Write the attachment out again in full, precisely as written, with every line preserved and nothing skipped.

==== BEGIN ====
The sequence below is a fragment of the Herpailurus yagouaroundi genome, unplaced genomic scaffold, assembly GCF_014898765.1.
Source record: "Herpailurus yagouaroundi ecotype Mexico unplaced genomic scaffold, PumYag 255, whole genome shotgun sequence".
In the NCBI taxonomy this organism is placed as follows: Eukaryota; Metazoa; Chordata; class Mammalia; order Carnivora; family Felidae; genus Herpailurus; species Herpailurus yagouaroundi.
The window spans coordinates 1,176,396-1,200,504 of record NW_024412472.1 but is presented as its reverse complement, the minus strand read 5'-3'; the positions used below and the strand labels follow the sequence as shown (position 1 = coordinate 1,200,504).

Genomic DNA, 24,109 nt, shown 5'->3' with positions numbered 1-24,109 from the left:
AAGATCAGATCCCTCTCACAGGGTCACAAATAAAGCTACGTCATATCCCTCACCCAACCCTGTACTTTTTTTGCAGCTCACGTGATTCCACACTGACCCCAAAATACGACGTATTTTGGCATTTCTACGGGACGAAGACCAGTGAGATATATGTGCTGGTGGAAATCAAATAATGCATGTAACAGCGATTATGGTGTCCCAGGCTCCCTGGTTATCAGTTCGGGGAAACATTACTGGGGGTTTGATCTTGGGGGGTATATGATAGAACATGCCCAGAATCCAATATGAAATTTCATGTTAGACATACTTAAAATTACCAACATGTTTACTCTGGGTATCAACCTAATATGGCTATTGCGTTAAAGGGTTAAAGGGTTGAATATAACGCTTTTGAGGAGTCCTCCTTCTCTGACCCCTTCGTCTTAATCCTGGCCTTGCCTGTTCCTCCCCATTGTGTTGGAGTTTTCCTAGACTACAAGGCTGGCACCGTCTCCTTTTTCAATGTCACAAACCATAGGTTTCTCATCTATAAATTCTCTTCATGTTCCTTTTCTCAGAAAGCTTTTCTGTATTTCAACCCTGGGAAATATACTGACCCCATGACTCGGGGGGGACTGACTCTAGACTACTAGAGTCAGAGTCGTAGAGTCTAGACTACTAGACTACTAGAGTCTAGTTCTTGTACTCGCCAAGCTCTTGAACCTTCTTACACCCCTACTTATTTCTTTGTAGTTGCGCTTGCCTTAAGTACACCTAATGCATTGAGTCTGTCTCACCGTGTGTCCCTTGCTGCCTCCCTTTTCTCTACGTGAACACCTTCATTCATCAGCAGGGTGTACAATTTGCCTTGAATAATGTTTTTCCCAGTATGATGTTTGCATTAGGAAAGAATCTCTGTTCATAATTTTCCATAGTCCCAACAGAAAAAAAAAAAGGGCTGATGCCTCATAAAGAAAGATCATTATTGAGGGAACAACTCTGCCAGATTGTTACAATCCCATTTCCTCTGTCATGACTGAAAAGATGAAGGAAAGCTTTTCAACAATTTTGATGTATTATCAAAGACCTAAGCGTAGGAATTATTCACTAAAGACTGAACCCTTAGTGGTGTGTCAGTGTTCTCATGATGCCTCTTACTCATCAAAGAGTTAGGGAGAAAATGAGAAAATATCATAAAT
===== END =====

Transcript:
The sequence below is a fragment of the Herpailurus yagouaroundi genome, unplaced genomic scaffold, assembly GCF_014898765.1.
Source record: "Herpailurus yagouaroundi ecotype Mexico unplaced genomic scaffold, PumYag 255, whole genome shotgun sequence".
In the NCBI taxonomy this organism is placed as follows: Eukaryota; Metazoa; Chordata; class Mammalia; order Carnivora; family Felidae; genus Herpailurus; species Herpailurus yagouaroundi.
The window spans coordinates 1,176,396-1,200,504 of record NW_024412472.1 but is presented as its reverse complement, the minus strand read 5'-3'; the positions used below and the strand labels follow the sequence as shown (position 1 = coordinate 1,200,504).

Genomic DNA, 24,109 nt, shown 5'->3' with positions numbered 1-24,109 from the left:
AAGATCAGATCCCTCTCACAGGGTCACAAATAAAGCTACGTCATATCCCTCACCCAACCCTGTACTTTTTTTGCAGCTCACGTGATTCCACACTGACCCCAAAATACGACGTATTTTGGCATTTCTACGGGACGAAGACCAGTGAGATATATGTGCTGGTGGAAATCAAATAATGCATGTAACAGCGATTATGGTGTCCCAGGCTCCCTGGTTATCAGTTCGGGGAAACATTACTGGGGGTTTGATCTTGGGGGGTATATGATAGAACATGCCCAGAATCCAATATGAAATTTCATGTTAGACATACTTAAAATTACCAACATGTTTACTCTGGGTATCAACCTAATATGGCTATTGCGTTAAAGGGTTAAAGGGTTGAATATAACGCTTTTGAGGAGTCCTCCTTCTCTGACCCCTTCGTCTTAATCCTGGCCTTGCCTGTTCCTCCCCATTGTGTTGGAGTTTTCCTAGACTACAAGGCTGGCACCGTCTCCTTTTTCAATGTCACAAACCATAGGTTTCTCATCTATAAATTCTCTTCATGTTCCTTTTCTCAGAAAGCTTTTCTGTATTTCAACCCTGGGAAATATACTGACCCCATGACTCGGGGGGGACTGACTCTAGACTACTAGAGTCAGAGTCGTAGAGTCTAGACTACTAGACTACTAGAGTCTAGTTCTTGTACTCGCCAAGCTCTTGAACCTTCTTACACCCCTACTTATTTCTTTGTAGTTGCGCTTGCCTTAAGTACACCTAATGCATTGAGTCTGTCTCACCGTGTGTCCCTTGCTGCCTCCCTTTTCTCTACGTGAACACCTTCATTCATCAGCAGGGTGTACAATTTGCCTTGAATAATGTTTTTCCCAGTATGATGTTTGCATTAGGAAAGAATCTCTGTTCATAATTTTCCATAGTCCCAACAGAAAAAAAAAAAGGGCTGATGCCTCATAAAGAAAGATCATTATTGAGGGAACAACTCTGCCAGATTGTTACAATCCCATTTCCTCTGTCATGACTGAAAAGATGAAGGAAAGCTTTTCAACAATTTTGATGTATTATCAAAGACCTAAGCGTAGGAATTATTCACTAAAGACTGAACCCTTAGTGGTGTGTCAGTGTTCTCATGATGCCTCTTACTCATCAAAGAGTTAGGGAGAAAATGAGAAAATATCATAAAT